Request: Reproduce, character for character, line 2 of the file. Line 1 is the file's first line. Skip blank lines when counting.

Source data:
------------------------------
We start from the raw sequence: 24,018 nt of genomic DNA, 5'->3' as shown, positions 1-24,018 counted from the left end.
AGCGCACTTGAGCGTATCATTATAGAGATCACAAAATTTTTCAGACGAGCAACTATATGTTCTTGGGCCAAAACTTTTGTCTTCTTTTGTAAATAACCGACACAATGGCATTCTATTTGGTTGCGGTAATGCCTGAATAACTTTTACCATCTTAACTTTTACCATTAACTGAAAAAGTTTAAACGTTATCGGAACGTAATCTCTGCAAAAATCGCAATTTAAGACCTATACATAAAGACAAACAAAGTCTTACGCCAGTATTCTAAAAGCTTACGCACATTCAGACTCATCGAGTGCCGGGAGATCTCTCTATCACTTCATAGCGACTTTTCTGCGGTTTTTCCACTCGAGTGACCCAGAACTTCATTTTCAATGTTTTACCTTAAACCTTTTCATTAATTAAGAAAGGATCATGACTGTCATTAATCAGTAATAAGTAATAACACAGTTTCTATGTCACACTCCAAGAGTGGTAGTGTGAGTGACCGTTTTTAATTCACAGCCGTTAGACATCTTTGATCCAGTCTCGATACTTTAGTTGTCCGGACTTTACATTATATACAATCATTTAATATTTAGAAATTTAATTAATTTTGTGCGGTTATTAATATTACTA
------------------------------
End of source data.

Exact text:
AGCGCACTTGAGCGTATCATTATAGAGATCACAAAATTTTTCAGACGAGCAACTATATGTTCTTGGGCCAAAACTTTTGTCTTCTTTTGTAAATAACCGACACAATGGCATTCTATTTGGTTGCGGTAATGCCTGAATAACTTTTACCATCTTAACTTTTACCATTAACTGAAAAAGTTTAAACGTTATCGGAACGTAATCTCTGCAAAAATCGCAATTTAAGACCTATACATAAAGACAAACAAAGTCTTACGCCAGTATTCTAAAAGCTTACGCACATTCAGACTCATCGAGTGCCGGGAGATCTCTCTATCACTTCATAGCGACTTTTCTGCGGTTTTTCCACTCGAGTGACCCAGAACTTCATTTTCAATGTTTTACCTTAAACCTTTTCATTAATTAAGAAAGGATCATGACTGTCATTAATCAGTAATAAGTAATAACACAGTTTCTATGTCACACTCCAAGAGTGGTAGTGTGAGTGACCGTTTTTAATTCACAGCCGTTAGACATCTTTGATCCAGTCTCGATACTTTAGTTGTCCGGACTTTACATTATATACAATCATTTAATATTTAGAAATTTAATTAATTTTGTGCGGTTATTAATATTACTA